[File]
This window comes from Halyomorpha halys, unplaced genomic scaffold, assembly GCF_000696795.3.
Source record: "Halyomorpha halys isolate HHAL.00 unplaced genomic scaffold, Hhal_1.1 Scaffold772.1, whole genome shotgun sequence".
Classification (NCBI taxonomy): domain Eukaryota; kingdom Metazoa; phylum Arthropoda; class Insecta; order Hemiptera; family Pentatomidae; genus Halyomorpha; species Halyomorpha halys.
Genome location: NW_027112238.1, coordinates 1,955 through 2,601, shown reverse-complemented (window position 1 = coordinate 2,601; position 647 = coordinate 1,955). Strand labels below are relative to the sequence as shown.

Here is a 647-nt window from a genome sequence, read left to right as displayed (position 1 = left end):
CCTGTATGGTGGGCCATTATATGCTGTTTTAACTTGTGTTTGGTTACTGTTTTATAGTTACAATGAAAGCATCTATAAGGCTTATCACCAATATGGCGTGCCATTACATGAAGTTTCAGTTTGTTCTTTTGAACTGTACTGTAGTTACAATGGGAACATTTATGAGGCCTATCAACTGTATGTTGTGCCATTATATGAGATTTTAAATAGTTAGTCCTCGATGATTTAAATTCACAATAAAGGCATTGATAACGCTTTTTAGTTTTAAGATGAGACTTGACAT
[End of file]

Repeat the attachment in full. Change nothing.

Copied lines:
This window comes from Halyomorpha halys, unplaced genomic scaffold, assembly GCF_000696795.3.
Source record: "Halyomorpha halys isolate HHAL.00 unplaced genomic scaffold, Hhal_1.1 Scaffold772.1, whole genome shotgun sequence".
Classification (NCBI taxonomy): domain Eukaryota; kingdom Metazoa; phylum Arthropoda; class Insecta; order Hemiptera; family Pentatomidae; genus Halyomorpha; species Halyomorpha halys.
Genome location: NW_027112238.1, coordinates 1,955 through 2,601, shown reverse-complemented (window position 1 = coordinate 2,601; position 647 = coordinate 1,955). Strand labels below are relative to the sequence as shown.

Here is a 647-nt window from a genome sequence, read left to right as displayed (position 1 = left end):
CCTGTATGGTGGGCCATTATATGCTGTTTTAACTTGTGTTTGGTTACTGTTTTATAGTTACAATGAAAGCATCTATAAGGCTTATCACCAATATGGCGTGCCATTACATGAAGTTTCAGTTTGTTCTTTTGAACTGTACTGTAGTTACAATGGGAACATTTATGAGGCCTATCAACTGTATGTTGTGCCATTATATGAGATTTTAAATAGTTAGTCCTCGATGATTTAAATTCACAATAAAGGCATTGATAACGCTTTTTAGTTTTAAGATGAGACTTGACAT